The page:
While his stunning qualifying round may have suggested a repeat of the Phillip Island podium, Sepang proved something of a worst-case scenario – a combination of the RCV’s current technical weaknesses and his own diminished physical condition.
Marquez held onto fourth in the opening laps before dropping to seventh in the middle distance.
The eight-time world champion then fought back against future teammate Joan Mir and Alex Rins’ other Suzuki, but returned to seventh when he was overtaken by Ducati’s Jack Miller on the final lap.
“It was a long, tough race, but it’s what I expected because yesterday’s performance was not normal,” Marquez said of his heroic qualifying.
“You can do it in one round. But in the race I started strong and then immediately saw that I was losing [time] on the main straights and take too much risk.
“I felt [we had] a slow bike all weekend so you have to push more in the corners. For a single lap you can do it, but for a race distance the tire degradation gets bigger than usual.
“I was trying to find my rhythm. Mir and Rins were a little faster than me, but it’s what we expected.
“Today I made the most of it. It’s a track with the weaknesses of my riding style, but also the weaknesses of the bike. So today is one of the worst case scenarios.
“In the end I had zero grip because we pushed too much in the corners and used too many tires. And as a result I fought the bike and then more and more [against my] physical condition.
“I felt [physically] worse than the other races just because I fought the bike and used more energy.
“But even this way we finished 7th. Yesterday I said that our result or rhythm was between the 8-10th. We even finished seventh because Martin crashed [from the lead].”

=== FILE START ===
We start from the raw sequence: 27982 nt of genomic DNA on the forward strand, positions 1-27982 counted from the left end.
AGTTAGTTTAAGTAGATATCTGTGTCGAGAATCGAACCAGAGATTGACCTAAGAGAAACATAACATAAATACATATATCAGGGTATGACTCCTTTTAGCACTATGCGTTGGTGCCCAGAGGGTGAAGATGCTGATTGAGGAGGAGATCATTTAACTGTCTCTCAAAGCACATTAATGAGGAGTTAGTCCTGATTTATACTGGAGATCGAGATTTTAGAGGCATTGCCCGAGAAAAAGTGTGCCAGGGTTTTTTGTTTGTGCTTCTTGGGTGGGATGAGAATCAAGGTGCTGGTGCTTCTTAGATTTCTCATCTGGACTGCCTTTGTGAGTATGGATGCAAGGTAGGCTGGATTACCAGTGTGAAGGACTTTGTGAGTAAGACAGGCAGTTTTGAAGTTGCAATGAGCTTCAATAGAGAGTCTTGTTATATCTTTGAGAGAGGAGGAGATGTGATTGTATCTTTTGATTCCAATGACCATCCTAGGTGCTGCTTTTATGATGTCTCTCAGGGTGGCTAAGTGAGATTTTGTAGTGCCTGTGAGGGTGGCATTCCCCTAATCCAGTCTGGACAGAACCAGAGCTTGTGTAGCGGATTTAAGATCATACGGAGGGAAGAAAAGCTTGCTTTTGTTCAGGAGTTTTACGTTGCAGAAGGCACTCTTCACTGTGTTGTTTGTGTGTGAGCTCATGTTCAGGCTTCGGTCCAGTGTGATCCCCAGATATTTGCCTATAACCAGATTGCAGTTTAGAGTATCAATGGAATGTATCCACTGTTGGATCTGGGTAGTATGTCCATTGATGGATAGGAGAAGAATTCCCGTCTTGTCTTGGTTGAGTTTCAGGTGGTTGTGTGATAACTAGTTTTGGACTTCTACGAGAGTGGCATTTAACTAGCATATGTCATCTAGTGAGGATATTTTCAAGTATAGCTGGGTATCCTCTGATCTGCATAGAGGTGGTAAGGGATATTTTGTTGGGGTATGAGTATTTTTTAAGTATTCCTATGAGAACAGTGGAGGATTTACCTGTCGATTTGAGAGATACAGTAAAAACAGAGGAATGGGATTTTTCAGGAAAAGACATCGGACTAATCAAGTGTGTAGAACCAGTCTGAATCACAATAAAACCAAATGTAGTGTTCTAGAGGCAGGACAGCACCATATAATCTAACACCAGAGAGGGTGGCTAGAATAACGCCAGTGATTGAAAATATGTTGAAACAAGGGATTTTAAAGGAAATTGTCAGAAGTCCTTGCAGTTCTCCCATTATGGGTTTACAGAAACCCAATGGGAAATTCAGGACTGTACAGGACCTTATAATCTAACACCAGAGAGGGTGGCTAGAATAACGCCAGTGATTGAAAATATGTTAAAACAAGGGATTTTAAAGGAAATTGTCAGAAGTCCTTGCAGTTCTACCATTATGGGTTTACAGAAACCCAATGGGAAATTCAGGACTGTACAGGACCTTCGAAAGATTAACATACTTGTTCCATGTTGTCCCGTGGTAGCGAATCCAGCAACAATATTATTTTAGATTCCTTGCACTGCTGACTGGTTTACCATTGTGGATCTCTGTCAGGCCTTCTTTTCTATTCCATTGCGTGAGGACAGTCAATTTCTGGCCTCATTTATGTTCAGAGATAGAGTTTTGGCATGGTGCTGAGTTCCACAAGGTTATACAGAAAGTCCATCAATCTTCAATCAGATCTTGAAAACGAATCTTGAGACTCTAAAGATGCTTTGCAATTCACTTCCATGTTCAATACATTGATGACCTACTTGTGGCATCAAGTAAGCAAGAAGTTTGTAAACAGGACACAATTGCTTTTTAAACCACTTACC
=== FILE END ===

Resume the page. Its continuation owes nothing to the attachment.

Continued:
Marquez added: “We are too far from the first man but the most important thing for me is that in the winter I was the slowest Honda here at race pace and today I was the fastest.
“It’s not my target [just] to be the first Honda, because my target always points forward. But it is always a reference that we are doing well.”
Marquez crossed the line 14 seconds behind race winner Francesco Bagnaia, whose Ducati he came within a fraction of second place a week earlier at Phillip Island.
“Here in Malaysia, if you don’t have an engine and you don’t have a grip on the rear, you can be Superman, but you can’t do anything,” said Marquez.
“The rear grip was there for one lap, but then I had it too much for the race distance.
“All weekend I didn’t feel the contact with the rear and this, plus on the straights that we lost too much, meant it was impossible to follow the Ducati.”
Honda ‘in delay’ with 2023 bike
Given Honda’s current slump – sixth and last in the constructors’ standings and the only manufacturer without a race win this season – Marquez has had one eye on the bike’s development in 2023 since last month’s return from arm surgery.
But he is still unsure whether a ‘2023’ engine will be ready for the upcoming test in Valencia after the race, on November 8.
“They still haven’t given me the schedule. I don’t know if a new bike is coming or not [at Valencia],” he said.
“We are already delayed because Misano [September] is when normally all manufacturers try the [new] 2023 bicycle. We are delayed and Honda knows we are delayed so we only have one chance [to get it right].
“I hope to try something interesting in Valencia… also because what you try [at the following test] in malaysia in february is the bike you will be racing with. You don’t have time to change it.”
Teammate Pol Espargaro was the second best Honda rider on Sunday, in 14th place.